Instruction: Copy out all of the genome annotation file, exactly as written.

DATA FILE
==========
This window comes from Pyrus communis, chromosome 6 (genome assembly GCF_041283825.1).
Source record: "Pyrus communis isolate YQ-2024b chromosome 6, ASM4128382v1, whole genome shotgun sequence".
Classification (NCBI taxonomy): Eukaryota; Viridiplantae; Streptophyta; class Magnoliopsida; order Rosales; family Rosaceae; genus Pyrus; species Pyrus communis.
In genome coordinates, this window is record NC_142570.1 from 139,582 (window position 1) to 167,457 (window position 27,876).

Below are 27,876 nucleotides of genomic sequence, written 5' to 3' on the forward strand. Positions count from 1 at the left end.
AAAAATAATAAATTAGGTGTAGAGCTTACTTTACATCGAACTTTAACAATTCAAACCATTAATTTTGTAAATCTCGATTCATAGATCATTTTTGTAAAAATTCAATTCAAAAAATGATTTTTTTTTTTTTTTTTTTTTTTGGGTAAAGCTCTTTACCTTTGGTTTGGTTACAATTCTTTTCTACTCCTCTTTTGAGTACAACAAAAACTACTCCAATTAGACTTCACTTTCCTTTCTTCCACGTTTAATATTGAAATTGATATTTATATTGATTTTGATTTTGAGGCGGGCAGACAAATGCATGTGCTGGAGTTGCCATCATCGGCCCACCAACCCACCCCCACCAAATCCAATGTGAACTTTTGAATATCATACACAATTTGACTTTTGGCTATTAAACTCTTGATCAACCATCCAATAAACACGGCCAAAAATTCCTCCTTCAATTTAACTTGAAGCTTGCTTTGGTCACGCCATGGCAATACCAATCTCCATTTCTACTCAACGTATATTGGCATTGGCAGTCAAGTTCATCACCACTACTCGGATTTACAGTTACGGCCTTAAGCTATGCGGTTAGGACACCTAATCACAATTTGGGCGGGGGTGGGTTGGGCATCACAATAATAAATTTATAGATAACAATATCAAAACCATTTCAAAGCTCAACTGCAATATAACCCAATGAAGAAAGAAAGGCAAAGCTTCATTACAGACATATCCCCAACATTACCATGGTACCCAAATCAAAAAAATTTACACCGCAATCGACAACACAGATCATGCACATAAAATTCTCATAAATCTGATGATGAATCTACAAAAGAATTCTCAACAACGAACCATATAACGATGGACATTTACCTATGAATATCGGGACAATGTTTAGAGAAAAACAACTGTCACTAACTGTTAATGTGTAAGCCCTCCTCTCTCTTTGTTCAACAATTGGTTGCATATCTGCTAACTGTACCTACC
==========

This window comes from Pyrus communis, chromosome 6 (genome assembly GCF_041283825.1).
Source record: "Pyrus communis isolate YQ-2024b chromosome 6, ASM4128382v1, whole genome shotgun sequence".
Classification (NCBI taxonomy): Eukaryota; Viridiplantae; Streptophyta; class Magnoliopsida; order Rosales; family Rosaceae; genus Pyrus; species Pyrus communis.
In genome coordinates, this window is record NC_142570.1 from 139,582 (window position 1) to 167,457 (window position 27,876).

Below are 27,876 nucleotides of genomic sequence, written 5' to 3' on the forward strand. Positions count from 1 at the left end.
AAAAATAATAAATTAGGTGTAGAGCTTACTTTACATCGAACTTTAACAATTCAAACCATTAATTTTGTAAATCTCGATTCATAGATCATTTTTGTAAAAATTCAATTCAAAAAATGATTTTTTTTTTTTTTTTTTTTTTTGGGTAAAGCTCTTTACCTTTGGTTTGGTTACAATTCTTTTCTACTCCTCTTTTGAGTACAACAAAAACTACTCCAATTAGACTTCACTTTCCTTTCTTCCACGTTTAATATTGAAATTGATATTTATATTGATTTTGATTTTGAGGCGGGCAGACAAATGCATGTGCTGGAGTTGCCATCATCGGCCCACCAACCCACCCCCACCAAATCCAATGTGAACTTTTGAATATCATACACAATTTGACTTTTGGCTATTAAACTCTTGATCAACCATCCAATAAACACGGCCAAAAATTCCTCCTTCAATTTAACTTGAAGCTTGCTTTGGTCACGCCATGGCAATACCAATCTCCATTTCTACTCAACGTATATTGGCATTGGCAGTCAAGTTCATCACCACTACTCGGATTTACAGTTACGGCCTTAAGCTATGCGGTTAGGACACCTAATCACAATTTGGGCGGGGGTGGGTTGGGCATCACAATAATAAATTTATAGATAACAATATCAAAACCATTTCAAAGCTCAACTGCAATATAACCCAATGAAGAAAGAAAGGCAAAGCTTCATTACAGACATATCCCCAACATTACCATGGTACCCAAATCAAAAAAATTTACACCGCAATCGACAACACAGATCATGCACATAAAATTCTCATAAATCTGATGATGAATCTACAAAAGAATTCTCAACAACGAACCATATAACGATGGACATTTACCTATGAATATCGGGACAATGTTTAGAGAAAAACAACTGTCACTAACTGTTAATGTGTAAGCCCTCCTCTCTCTTTGTTCAACAATTGGTTGCATATCTGCTAACTGTACCTACC